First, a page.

A healthcare provider should be contacted if someone is on this water systems and has diarrhea and any of the following symptoms:

  • Fever over 101.5° F, measured orally
  • Blood in the stool
  • Prolonged vomiting that prevents keeping liquids down (which can lead to dehydration)
  • Signs of dehydration, including a decrease in urination, a dry mouth and throat, and feeling dizzy when standing up
  • Diarrheal illness that lasts more than 3 days

Customers with questions should contact Bob Pompei at 401-741-4042.

Pictsweet Company Recalls Steam'ables Asparagus Spears

2018-11-16

The Rhode Island Department of Health (RIDOH) Is advising consumers that the Pictsweet Company has recalled 1,872 cases of Pictsweet Farms 8-ounce Steam'ables Asparagus Spears because they have the potential to be contaminated with Listeria monocytogenes. Listeria monocytogenes is an organism that can cause serious and sometimes fatal infections in young children, frail or elderly people, and others with weakened immune systems.

Healthy individuals may suffer only short-term symptoms such as high fever, severe headache, stiffness, nausea, abdominal pain and diarrhea. Listeria infection can cause miscarriages and stillbirths among pregnant women.

The recall affects only Pictsweet Farms 8-ounce Steam'ables Asparagus Spears identified by UPC code 0 70560 97799 9 with production codes beginning with the following six digits: 2138XD and a "BEST BY AUG 1, 2020."

No illnesses have been reported to date and no other Pictsweet Farms products are impacted by this recall.

The states in which the product was distributed are as follows: Alabama, Arkansas, Connecticut, Delaware, Florida, Georgia, Illinois, Indiana, Iowa, Kentucky, Louisiana, Maine, Maryland, Massachusetts, Michigan, Minnesota, Mississippi, Missouri, New Hampshire, New Jersey, New Mexico, New York, North Carolina, Ohio, Oklahoma, Pennsylvania, Rhode Island, South Carolina, Tennessee, Texas, Vermont, Virginia, West Virginia, Wisconsin and the Commonwealth of Puerto Rico.

The company initiated this recall after it was notified by the manufacturer that product suspected of containing Listeria monocytogenes was inadvertently shipped to The Pictsweet Company.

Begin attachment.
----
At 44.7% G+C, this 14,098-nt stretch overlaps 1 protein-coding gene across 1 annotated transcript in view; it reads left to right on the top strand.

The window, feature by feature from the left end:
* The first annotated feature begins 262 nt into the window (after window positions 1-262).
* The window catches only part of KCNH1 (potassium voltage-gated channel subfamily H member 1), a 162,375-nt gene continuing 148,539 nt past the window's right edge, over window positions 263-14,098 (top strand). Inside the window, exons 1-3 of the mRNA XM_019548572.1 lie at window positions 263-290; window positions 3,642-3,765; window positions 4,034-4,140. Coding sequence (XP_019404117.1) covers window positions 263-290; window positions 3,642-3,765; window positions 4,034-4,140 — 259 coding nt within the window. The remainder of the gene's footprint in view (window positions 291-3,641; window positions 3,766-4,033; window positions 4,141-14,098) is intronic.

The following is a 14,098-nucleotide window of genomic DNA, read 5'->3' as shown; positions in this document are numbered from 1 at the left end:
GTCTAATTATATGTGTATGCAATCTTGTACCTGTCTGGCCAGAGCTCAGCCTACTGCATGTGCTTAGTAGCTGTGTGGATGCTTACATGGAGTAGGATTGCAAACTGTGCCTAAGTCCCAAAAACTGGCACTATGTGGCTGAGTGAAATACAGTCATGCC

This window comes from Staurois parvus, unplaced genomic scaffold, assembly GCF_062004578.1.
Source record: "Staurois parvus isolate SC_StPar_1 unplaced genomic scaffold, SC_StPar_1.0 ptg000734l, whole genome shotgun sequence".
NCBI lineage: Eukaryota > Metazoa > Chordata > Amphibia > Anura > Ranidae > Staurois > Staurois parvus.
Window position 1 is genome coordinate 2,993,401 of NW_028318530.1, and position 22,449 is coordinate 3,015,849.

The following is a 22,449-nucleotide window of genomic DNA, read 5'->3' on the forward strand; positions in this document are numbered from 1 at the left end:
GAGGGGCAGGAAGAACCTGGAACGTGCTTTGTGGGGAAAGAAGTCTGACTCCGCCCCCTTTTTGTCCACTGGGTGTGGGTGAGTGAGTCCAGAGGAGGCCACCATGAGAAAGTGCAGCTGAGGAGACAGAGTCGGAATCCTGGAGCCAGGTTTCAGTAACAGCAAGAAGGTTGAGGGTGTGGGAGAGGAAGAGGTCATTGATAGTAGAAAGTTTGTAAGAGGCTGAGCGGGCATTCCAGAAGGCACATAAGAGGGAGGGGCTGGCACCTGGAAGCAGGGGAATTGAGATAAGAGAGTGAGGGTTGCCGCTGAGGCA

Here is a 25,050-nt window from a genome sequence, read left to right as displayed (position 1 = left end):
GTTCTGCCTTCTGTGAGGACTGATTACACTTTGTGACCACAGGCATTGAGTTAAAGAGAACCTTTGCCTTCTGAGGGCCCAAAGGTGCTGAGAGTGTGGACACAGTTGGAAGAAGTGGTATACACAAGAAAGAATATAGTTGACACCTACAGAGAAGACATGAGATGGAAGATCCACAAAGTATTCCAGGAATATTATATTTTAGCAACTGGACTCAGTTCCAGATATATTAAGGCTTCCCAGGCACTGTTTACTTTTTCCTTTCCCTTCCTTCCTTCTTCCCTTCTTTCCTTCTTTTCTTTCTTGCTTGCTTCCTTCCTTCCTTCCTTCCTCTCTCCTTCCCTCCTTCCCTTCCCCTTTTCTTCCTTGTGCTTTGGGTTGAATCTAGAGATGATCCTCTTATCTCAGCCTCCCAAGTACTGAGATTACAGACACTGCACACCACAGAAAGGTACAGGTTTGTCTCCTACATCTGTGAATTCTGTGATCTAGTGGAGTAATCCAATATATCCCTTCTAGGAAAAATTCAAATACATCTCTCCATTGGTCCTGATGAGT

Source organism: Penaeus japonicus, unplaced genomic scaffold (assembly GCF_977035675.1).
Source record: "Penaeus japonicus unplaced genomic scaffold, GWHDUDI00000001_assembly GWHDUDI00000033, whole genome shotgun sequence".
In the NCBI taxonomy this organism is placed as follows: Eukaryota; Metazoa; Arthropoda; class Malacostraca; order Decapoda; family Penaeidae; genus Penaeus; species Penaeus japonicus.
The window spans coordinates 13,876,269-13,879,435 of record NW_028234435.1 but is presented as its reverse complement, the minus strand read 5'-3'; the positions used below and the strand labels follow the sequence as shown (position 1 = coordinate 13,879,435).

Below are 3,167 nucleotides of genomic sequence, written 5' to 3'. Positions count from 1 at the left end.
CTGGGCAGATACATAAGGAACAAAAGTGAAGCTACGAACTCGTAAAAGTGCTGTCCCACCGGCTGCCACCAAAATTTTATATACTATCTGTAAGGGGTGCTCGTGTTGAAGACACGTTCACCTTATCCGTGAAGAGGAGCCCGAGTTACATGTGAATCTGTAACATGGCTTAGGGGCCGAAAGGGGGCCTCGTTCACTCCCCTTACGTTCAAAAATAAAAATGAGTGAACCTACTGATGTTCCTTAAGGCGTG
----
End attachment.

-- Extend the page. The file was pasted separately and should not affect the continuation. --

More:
Consumers who have purchased Pictsweet Farms 8 ounce Steam'ables Asparagus Spears with the code listed above may contact our consumer affairs line at 1-800-527-0986 from 9am to 5pm Central Standard Time, Monday – Friday or return the product to the place of purchase for a full refund.

Ground Turkey Products Recalled

2018-11-16

The Rhode Island Department of Health (RIDOH) is advising consumers that Jennie-O Turkey Store Sales is recalling 91,388 pounds of raw ground turkey products that may be associated with an illness outbreak of Salmonella.

The raw ground turkey products items were produced on September 11, 2018. The following products are subject to recall:

  • 1-lb. packages of "Jennie-O GROUND TURKEY 93% LEAN | 7% FAT" with "Use by" dates of 10/01/2018 and 10/02/2018.
  • 1-lb. packages of "Jennie-O TACO SEASONED GROUND TURKEY" with a "Use by" date of 10/02/2018.
  • 1-lb. packages of "Jennie-O GROUND TURKEY 85% LEAN | 15% FAT" with a "Use by" date of 10/02/2018.
  • 1-lb. packages of "Jennie-O ITALIAN SEASONED GROUND TURKEY" with a "Use by" date of 10/02/2018.

The products subject to recall bear establishment number "P-190" inside the USDA mark of inspection. These items were shipped to retail locations nationwide.

The Centers for Disease Control and Prevention (CDC) has been conducting traceback activities for a sample of Jennie-O brand ground turkey in an intact, unopened package from a case-patient's home. The patient tested positive for Salmonella Reading and the sample from the ground turkey matches the outbreak strain.